Iraq: Creating a Threat Where None Existed
Published on Friday, September 12, 2003 by the Minneapolis Star Tribune (Minnesota)
Iraq: Creating a Threat Where None Existed

Almost immediately following the attacks of Sept. 11, 2001, the Bush administration began building a case for taking down the Iraqi regime of Saddam Hussein. President Bush gave two principal justifications: Saddam possessed weapons of mass destruction (WMD) that were a threat to the United States and the world, and had close links to Al-Qaida -- to which he might pass some of his WMD stores. It was a mantra repeated again and again, to the point that some polls now show 70 percent of the American people believing Iraq was linked to the Sept. 11 attacks.

That is false. There were no links between Iraq and those attacks, and no evidence has surfaced that Saddam possessed weapons of mass destruction. The inescapable conclusion is that at the time of the U.S.-British attack on Iraq, that country posed no terrorist threat to the United States and no threat of attack with WMD.

That was then; this is now: In an address on Sunday evening, President Bush asserted that Iraq is "the central front" in the war on terrorism. He may well be right. If so, it is a situation of his making. He confronted an Iraq that was no threat and succeeded in converting it into one. But look at the damage created along the way:

By going into Iraq against the wishes of most U.N. Security Council members, Bush squandered the remainder of post-Sept. 11 international goodwill for the United States. Most of the world now regards the United States as an arrogant cowboy nation that believes its military and economic might gives it the right to behave as it desires anywhere.

By going into Iraq almost alone, Bush guaranteed the United States would bear most of the burden in reconstructing Iraq. And that burden is proving huge, in lives and treasure.

Planning for the postwar phase in Iraq was woefully inadequate -- quite possibly because Bush put Defense Secretary Donald Rumsfeld in charge rather than those with more accumulated skill at the tasks required -- say, Secretary of State Colin Powell or U.N. Secretary General Kofi Annan, setting aside for the moment what that would have required.

U.S. assessments of the state of the infrastructure in Iraq were inexcusably worthless, and the promise that Iraqi oil would finance reconstruction was a fantasy. The belief that American soldiers would be joyfully greeted as liberators has turned into a grim reality of being greeted by rocket propelled grenades and homemade bombs. An occupation that was predicted to last three to six months has morphed into tours of duty for American soldiers of at least a year.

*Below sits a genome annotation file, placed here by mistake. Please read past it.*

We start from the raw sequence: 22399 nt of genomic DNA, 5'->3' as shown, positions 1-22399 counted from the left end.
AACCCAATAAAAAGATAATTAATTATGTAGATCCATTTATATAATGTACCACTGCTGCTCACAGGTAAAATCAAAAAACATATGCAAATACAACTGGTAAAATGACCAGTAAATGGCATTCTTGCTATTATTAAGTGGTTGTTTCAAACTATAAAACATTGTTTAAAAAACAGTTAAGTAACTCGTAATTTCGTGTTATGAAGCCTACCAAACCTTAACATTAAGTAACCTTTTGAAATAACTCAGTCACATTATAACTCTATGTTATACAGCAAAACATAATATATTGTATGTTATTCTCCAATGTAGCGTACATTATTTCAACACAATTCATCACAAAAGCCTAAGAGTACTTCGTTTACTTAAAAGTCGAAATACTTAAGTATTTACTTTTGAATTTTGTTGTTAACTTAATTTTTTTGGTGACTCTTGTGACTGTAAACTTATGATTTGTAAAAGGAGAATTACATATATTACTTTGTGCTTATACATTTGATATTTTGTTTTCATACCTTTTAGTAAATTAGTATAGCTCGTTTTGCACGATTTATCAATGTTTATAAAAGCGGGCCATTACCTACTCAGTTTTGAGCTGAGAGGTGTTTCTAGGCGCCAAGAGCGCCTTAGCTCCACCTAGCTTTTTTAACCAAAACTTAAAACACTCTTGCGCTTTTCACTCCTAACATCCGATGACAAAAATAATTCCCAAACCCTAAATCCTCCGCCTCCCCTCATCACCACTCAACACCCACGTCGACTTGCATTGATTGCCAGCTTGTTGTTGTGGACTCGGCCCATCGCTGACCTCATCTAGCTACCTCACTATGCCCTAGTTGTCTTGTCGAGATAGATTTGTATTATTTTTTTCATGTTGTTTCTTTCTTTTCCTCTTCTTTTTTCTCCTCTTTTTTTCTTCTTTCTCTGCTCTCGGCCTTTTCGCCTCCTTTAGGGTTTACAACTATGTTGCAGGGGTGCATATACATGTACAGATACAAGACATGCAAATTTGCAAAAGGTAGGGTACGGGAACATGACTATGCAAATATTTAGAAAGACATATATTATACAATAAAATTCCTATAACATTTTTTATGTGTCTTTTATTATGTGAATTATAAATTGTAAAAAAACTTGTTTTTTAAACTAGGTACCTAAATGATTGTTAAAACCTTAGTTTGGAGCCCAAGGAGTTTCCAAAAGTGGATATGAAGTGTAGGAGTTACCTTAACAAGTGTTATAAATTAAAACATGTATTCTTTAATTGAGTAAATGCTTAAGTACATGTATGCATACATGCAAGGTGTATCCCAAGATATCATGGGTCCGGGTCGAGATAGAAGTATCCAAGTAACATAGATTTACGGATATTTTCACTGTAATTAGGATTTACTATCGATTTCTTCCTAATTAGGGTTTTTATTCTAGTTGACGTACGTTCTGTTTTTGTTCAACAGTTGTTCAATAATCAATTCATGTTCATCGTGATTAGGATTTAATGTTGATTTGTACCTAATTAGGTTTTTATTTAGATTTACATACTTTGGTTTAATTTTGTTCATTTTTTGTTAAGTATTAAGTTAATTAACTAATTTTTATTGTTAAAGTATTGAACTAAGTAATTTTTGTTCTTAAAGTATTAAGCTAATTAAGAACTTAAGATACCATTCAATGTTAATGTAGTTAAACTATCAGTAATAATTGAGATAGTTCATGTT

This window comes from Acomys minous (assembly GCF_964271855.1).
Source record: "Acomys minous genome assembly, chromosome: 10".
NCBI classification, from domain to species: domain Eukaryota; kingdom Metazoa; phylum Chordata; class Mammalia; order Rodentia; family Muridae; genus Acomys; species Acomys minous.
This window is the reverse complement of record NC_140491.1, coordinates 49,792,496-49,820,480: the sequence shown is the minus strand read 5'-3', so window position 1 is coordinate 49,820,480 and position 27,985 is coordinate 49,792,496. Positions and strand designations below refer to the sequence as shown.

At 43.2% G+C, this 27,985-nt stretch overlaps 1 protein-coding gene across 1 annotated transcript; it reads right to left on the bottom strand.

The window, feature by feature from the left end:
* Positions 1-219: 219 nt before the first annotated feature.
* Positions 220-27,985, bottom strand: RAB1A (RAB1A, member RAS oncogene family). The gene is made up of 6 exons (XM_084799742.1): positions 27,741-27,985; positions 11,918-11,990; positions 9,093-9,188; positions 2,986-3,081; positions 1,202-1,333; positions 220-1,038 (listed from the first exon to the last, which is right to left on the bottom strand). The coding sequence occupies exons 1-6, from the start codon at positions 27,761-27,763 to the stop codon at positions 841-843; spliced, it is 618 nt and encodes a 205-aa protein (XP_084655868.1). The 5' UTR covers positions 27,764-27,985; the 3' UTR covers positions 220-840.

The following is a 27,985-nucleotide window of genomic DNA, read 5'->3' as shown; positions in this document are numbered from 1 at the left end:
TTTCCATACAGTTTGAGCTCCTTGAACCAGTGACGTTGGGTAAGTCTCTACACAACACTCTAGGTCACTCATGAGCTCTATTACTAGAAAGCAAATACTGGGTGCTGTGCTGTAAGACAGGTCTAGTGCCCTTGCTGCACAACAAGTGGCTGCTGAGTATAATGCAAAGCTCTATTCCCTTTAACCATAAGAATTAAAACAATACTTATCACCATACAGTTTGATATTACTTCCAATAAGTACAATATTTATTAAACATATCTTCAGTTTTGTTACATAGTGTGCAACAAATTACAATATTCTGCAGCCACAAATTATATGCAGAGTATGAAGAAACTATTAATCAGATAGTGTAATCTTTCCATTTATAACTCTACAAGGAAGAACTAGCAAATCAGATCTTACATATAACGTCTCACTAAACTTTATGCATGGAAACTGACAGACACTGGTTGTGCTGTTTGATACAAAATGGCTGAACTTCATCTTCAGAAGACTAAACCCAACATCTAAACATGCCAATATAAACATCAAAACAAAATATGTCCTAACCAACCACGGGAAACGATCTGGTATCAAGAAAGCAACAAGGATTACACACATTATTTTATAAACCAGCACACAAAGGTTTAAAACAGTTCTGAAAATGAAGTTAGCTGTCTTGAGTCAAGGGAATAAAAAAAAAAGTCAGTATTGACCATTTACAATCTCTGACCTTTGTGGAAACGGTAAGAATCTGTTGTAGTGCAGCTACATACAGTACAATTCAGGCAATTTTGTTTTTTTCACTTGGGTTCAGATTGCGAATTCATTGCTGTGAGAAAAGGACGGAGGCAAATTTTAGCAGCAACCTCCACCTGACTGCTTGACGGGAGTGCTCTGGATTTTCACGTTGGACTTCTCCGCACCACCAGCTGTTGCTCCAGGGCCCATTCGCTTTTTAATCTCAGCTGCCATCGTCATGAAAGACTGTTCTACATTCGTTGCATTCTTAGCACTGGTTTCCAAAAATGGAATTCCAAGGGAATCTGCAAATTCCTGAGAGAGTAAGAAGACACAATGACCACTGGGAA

In his Sunday address, Bush asked Congress for an additional $87 billion to finance the war on terrorism in the coming year (and some administration officials say that number leaves at least a $55 billion gap that still must be filled). Adding the $87 billion to the $480 billion deficit previously predicted for the next fiscal year yields a one-year deficit of $567 billion -- by far the largest ever. It equals about $2,300 in deficit spending for each human being in the country. By way of contrast, the $87 billion is more than double U.S. spending on homeland security next year. Against the $2,300 of deficit spending for each Minnesotan that will accrue in fiscal 2004, in fiscal 2003 the federal government provided Minnesota with homeland security grants in the amount of $7.47 per person.

A corollary notion behind the invasion of Iraq is that the United States would awe the Arab world with its military strength, contributing positively to chances of a peace deal between Israelis and Palestinians, and setting off a wave of reform in the oppressive Arab world. But it hasn't worked out that way. Instead, the United States has given the world a fascinating glimpse at the limits of American power.

Belatedly, and half-heartedly, the United States has gone back to the United Nations -- but not hat in hand. The Bush administration can't seem to set aside its arrogant approach to the world body. As someone said, the Bush administration is now in the position of asking for rescue but insisting it will dictate the terms.

If anyone thinks that litany is recounted with glee, they're mistaken. The United States can't afford to lose in Iraq. It must stay there and finish the difficult job it has begun. And it must mend its relationship with the world community.

Defense Secretary Donald Rumsfeld is now beating the abusive drum that criticism of the president is unpatriotic and undercuts the American effort. He couldn't be more mistaken. Americans owe it to their nation, and to the men and women who serve in its military, to ask the difficult questions. The most important questions are these: Wasn't there a better way? And what can we learn from the past two years that will help make Sept. 11, 2004, an anniversary of both remembrance and relief?

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